Answers to the Practice: 1. a; 2. c; 3. e; 4. g; 5. f; 6. h; 7. i; 8. b; 9. j; 10. d

#08-350: Oklahoma!


Thursday, October 19, 2023

Set in the "Indian Territory"--now the state of Oklahoma--in 1906, the Broadway musical "Oklahoma!" came to the stage in 1943, and to the big screen in 1955.

It features a love triangle centered on the farm girl Laurey Williams. Uppermost in her affections is the cowboy Curly McLain; but Jud Fry, her rough farmhand, also loves her.

As the story begins, Curly invites Laurey to the "box social " dance that night. In this event, the women prepare a box with lunch for two, and the men bid on them. The successful bidder has lunch with the woman the next day.

Laurey says Curly should have asked sooner. He says he will take her in a fancy carriage called a "surrey"--this one with fringe on the top. She doesn't believe him, not realizing he has already rented it.

The lonely, disturbed farmhand Jud, obsessed with Laurey, asks her to the dance. She says "yes," mainly to spite Curly. In fact, she's afraid of Jud. Another girl flirts with Curly. Laurey pretends she doesn't really care.

When Curly discovers that Laurey is going with Jud, he tries once again to convince her to go with him. But Laurey is afraid to go back on her promise to Jud, so she tells Curly that she doesn't love him.

Hurt, Curly goes to Jud's and argues about Laurey; Jud is now more than ever determined to marry Laurey.

Laurey dreams of a blissful life with Curly--but in her dream Jud kills Curly. She awakes realizing that Curly is the man she loves, but still keeps her promise and goes to the dance with Jud.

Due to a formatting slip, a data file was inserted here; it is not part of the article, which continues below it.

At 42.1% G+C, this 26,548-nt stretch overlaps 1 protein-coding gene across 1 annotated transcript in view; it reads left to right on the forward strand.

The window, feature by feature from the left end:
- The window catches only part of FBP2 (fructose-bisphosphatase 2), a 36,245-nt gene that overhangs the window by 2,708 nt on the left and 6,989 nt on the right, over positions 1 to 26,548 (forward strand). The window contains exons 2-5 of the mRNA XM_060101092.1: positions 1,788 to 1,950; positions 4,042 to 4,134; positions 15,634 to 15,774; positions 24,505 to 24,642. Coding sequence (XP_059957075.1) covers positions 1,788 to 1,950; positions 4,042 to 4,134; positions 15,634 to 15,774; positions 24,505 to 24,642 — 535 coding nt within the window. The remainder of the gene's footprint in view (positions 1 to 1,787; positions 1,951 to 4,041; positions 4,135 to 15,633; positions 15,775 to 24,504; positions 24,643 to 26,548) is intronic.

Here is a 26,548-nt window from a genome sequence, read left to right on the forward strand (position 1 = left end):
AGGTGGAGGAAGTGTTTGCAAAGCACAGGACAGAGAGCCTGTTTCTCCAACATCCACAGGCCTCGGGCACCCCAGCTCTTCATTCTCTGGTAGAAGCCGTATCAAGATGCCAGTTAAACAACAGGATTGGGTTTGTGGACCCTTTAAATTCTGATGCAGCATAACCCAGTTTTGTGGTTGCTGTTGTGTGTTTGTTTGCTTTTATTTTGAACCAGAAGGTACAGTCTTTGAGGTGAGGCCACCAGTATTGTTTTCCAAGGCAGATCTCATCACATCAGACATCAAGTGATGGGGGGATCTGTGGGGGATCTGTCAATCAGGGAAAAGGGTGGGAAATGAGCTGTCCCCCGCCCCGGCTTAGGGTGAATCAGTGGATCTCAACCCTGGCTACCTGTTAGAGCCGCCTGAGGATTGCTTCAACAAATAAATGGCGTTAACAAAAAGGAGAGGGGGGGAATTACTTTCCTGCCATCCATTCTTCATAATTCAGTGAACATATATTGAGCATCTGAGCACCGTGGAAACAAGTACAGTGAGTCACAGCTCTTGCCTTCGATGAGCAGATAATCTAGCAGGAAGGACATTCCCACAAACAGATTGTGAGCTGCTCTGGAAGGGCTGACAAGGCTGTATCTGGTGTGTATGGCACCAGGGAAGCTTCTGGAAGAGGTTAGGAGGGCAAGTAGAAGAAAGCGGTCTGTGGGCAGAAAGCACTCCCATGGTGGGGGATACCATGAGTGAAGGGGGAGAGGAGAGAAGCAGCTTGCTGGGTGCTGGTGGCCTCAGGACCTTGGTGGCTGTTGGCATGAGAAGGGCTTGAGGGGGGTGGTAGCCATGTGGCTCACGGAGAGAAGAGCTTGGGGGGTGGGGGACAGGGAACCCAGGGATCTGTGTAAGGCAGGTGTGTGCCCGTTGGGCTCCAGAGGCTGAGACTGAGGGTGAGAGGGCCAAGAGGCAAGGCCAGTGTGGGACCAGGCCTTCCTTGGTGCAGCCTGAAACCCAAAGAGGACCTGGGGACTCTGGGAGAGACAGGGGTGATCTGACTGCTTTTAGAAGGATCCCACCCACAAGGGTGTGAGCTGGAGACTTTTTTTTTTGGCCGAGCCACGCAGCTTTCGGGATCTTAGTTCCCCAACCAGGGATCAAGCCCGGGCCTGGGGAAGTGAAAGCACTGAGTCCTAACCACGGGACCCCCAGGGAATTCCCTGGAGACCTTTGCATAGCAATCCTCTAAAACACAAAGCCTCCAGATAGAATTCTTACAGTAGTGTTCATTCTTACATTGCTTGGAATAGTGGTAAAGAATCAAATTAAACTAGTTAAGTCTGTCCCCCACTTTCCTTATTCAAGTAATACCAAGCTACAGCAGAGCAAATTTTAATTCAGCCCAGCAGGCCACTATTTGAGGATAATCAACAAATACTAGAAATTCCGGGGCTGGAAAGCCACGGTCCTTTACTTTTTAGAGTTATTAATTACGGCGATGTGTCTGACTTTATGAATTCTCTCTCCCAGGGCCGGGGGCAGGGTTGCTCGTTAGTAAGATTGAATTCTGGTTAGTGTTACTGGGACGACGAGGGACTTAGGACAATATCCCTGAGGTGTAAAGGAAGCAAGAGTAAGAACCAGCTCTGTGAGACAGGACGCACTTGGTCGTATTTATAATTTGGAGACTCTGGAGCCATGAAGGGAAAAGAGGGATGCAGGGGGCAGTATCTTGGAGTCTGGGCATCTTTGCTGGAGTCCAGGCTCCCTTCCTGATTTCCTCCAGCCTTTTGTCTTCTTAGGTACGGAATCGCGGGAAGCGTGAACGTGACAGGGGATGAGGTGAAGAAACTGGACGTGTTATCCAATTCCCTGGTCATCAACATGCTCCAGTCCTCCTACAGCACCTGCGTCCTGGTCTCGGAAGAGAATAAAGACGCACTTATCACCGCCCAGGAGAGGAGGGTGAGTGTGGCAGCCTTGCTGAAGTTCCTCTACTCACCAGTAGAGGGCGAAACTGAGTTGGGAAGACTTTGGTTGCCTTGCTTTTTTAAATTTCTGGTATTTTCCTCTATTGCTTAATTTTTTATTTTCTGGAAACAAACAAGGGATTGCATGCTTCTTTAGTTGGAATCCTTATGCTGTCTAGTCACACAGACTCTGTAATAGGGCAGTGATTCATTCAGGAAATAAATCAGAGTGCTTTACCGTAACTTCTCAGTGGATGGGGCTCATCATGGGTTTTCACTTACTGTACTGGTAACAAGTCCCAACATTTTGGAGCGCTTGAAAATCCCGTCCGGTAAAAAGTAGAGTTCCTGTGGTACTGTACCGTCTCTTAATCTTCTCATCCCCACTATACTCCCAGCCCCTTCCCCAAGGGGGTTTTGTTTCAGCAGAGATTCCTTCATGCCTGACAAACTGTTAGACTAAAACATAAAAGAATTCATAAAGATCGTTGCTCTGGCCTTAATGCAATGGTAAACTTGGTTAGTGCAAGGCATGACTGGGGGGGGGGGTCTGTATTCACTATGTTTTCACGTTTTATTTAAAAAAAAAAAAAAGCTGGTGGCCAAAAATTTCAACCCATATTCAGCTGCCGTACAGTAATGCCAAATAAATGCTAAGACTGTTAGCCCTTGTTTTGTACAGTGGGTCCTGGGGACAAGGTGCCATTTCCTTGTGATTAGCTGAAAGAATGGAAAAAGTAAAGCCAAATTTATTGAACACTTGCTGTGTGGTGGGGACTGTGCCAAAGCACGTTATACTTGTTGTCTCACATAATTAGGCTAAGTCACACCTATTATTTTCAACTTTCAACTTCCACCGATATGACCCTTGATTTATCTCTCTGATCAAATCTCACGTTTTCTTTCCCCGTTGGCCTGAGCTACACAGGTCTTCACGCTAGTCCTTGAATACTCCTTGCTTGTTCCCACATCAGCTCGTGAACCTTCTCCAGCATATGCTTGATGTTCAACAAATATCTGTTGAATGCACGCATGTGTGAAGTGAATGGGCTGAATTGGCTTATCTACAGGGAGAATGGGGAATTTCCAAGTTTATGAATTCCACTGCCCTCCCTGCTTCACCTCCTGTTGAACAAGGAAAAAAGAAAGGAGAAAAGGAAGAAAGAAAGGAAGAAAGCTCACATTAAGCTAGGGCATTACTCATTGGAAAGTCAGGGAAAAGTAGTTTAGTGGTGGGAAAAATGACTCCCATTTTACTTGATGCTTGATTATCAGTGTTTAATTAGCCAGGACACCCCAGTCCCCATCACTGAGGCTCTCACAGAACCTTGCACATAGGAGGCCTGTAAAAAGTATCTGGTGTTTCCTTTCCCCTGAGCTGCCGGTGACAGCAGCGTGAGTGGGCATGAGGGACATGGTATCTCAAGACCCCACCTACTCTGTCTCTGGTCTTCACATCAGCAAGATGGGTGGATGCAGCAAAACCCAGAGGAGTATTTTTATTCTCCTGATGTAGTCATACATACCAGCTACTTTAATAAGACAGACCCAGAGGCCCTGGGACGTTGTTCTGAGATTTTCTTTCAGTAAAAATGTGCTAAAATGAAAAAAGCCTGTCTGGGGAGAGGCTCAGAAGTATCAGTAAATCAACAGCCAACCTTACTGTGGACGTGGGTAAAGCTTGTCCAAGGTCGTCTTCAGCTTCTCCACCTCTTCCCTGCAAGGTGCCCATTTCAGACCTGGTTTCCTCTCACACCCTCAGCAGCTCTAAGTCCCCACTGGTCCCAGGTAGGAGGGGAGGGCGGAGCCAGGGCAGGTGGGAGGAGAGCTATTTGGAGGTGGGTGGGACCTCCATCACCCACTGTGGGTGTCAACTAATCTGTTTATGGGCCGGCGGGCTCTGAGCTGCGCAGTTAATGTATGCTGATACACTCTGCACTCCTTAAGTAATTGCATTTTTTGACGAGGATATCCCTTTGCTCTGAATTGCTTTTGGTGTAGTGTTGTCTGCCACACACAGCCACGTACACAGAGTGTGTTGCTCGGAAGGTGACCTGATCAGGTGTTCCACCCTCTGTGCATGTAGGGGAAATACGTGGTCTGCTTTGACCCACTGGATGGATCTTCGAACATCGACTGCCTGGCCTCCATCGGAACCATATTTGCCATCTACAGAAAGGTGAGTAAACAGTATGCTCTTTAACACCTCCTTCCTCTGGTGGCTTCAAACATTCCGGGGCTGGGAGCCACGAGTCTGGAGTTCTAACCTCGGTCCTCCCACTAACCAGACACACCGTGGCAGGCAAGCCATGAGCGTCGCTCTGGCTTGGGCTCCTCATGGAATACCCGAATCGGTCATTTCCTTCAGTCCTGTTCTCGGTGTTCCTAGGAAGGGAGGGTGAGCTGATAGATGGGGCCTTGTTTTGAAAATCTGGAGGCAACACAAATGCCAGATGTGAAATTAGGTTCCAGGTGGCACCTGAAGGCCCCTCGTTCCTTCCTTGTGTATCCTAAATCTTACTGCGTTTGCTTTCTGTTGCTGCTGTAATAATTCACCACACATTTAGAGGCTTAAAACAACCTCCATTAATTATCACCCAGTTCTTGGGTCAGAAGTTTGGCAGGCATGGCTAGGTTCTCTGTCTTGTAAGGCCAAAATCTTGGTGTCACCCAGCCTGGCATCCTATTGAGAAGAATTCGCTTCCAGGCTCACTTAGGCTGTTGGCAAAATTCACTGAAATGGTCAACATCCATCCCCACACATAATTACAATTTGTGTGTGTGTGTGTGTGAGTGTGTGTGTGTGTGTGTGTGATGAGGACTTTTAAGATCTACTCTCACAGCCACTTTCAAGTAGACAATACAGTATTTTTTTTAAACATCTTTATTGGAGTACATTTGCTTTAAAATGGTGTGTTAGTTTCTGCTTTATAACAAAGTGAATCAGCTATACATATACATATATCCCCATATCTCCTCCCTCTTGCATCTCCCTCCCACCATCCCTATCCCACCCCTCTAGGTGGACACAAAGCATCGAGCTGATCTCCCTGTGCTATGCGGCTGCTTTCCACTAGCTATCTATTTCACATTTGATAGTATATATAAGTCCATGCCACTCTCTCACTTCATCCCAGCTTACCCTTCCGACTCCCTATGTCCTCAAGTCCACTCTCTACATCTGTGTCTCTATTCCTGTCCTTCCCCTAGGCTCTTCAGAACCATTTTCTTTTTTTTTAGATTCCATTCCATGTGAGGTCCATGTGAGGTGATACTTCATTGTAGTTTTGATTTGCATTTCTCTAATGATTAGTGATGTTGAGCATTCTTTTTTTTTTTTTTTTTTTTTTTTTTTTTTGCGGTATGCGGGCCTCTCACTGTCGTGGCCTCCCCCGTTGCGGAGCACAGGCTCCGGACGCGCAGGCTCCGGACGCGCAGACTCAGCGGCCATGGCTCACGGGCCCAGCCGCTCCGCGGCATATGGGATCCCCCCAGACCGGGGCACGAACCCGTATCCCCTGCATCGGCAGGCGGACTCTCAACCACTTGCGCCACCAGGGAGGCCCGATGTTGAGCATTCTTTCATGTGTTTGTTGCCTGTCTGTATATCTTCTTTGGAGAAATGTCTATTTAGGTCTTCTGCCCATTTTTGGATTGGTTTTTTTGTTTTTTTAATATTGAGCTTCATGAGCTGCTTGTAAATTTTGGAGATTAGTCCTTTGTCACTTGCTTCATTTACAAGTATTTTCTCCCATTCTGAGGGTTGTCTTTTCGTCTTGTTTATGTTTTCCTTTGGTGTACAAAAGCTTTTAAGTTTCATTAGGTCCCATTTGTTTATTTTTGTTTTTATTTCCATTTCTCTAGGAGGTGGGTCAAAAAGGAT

When the auction begins, Jud outbids everyone for Laurey's lunch--until Curly sells his saddle, horse, and gun to raise enough money to outbid Jud. He wins.

Jud threatens Laurey, and she fires him. Furious, he leaves. When Laurey tells Curly what has happened, he proposes to her. She accepts.

Three weeks later, the married couple celebrates the territory's impending statehood. Jud reappears, drunk. He kisses Laurey and punches Curly. As they fight, Jud produces a knife; when Curly dodges, Jud falls on the knife and dies. A makeshift trial holds Curly "not guilty," and he and Laurey ride away to their honeymoon in the surrey with the fringe on top.

Practice: Match the term to its definition:

Term Definition
  1. affections
  2. flirts
  3. fringe
  4. furious
  5. impending
  6. makeshift
  7. obsessed with
  8. punches
  9. spite
  10. territory
  1. a loose, decorative, hanging border of thread
  2. about to happen
  3. unable to let go of
  4. not formal; unofficial
  5. hits with his fist
  6. get even with; annoy
  7. feelings (of love)
  8. an area of the U.S. that is not a state
  9. extremely angry
  10. plays around at love

Answers are in the first comment below.

Answers to the Practice: 1. g; 2. j; 3. a; 4. i; 5. b; 6. d; 7. c; 8. e; 9. f; 10. h